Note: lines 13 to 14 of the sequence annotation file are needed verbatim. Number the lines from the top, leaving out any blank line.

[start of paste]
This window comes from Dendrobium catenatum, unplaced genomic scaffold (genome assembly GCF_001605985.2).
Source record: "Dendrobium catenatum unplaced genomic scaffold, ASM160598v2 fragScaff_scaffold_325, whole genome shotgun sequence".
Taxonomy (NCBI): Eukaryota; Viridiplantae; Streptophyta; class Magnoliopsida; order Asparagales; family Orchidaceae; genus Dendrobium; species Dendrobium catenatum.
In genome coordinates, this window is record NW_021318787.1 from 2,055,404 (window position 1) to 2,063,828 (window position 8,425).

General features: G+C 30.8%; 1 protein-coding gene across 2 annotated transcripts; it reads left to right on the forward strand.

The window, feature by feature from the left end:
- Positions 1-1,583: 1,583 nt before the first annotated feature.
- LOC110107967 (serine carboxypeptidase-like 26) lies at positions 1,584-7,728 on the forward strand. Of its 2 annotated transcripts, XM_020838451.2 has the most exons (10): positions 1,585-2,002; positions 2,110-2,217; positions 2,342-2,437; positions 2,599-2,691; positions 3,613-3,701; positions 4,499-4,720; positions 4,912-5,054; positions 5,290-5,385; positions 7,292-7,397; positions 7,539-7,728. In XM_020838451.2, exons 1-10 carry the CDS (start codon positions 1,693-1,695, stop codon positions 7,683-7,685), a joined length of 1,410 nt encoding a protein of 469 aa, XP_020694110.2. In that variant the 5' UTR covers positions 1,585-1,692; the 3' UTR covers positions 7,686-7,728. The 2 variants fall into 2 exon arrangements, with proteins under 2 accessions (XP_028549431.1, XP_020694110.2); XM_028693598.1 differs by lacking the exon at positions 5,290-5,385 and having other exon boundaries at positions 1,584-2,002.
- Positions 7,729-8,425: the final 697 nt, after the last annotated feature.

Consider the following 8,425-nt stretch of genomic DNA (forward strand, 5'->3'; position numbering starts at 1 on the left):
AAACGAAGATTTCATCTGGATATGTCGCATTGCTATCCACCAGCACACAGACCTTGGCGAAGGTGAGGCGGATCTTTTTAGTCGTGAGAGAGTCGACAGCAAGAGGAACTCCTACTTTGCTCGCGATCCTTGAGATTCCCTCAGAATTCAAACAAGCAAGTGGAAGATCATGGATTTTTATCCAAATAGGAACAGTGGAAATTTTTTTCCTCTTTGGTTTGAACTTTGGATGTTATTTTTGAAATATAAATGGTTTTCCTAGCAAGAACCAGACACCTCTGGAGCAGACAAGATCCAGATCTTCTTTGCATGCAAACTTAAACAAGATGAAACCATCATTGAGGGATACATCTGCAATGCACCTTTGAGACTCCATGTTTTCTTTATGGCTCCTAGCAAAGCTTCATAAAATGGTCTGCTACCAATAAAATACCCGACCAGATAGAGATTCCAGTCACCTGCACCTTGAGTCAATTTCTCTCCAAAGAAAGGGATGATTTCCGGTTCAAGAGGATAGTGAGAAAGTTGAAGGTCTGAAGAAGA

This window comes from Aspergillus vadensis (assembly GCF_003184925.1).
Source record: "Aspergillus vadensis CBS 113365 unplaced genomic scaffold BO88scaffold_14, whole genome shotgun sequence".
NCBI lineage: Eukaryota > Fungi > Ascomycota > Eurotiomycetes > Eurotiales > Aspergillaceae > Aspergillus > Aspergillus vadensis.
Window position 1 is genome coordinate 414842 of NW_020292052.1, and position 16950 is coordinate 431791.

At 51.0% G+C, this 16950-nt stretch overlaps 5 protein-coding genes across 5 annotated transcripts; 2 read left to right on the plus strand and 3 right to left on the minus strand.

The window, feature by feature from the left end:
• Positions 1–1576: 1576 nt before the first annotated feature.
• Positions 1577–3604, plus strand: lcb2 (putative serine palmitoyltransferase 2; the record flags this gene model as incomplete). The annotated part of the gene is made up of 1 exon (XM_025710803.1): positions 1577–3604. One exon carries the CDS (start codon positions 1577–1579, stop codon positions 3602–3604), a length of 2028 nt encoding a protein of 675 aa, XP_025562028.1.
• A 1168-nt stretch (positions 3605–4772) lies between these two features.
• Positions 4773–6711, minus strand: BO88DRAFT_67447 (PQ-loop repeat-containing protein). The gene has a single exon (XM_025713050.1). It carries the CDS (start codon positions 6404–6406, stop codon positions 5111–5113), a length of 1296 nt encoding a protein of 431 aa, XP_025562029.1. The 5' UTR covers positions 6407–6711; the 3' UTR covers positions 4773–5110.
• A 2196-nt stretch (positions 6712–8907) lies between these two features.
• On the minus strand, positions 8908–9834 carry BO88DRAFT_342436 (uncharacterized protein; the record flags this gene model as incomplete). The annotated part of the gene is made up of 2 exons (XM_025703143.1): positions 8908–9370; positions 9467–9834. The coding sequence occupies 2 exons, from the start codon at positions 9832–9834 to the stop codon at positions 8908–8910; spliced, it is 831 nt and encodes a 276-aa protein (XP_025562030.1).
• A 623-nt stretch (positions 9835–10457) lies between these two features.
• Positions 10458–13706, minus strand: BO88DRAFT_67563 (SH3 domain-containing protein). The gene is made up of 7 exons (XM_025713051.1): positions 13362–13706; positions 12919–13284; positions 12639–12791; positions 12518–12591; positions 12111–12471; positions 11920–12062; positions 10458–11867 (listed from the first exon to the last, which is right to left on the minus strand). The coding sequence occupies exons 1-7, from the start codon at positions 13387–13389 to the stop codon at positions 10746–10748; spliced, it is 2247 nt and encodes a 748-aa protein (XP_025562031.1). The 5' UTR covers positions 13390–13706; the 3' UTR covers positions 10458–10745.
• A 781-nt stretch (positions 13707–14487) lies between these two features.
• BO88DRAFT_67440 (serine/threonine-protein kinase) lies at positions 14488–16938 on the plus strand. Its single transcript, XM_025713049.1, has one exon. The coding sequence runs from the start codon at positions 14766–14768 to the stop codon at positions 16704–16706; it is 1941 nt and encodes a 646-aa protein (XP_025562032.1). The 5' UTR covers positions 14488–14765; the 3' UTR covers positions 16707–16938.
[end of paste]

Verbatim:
Source record: "Aspergillus vadensis CBS 113365 unplaced genomic scaffold BO88scaffold_14, whole genome shotgun sequence".
NCBI lineage: Eukaryota > Fungi > Ascomycota > Eurotiomycetes > Eurotiales > Aspergillaceae > Aspergillus > Aspergillus vadensis.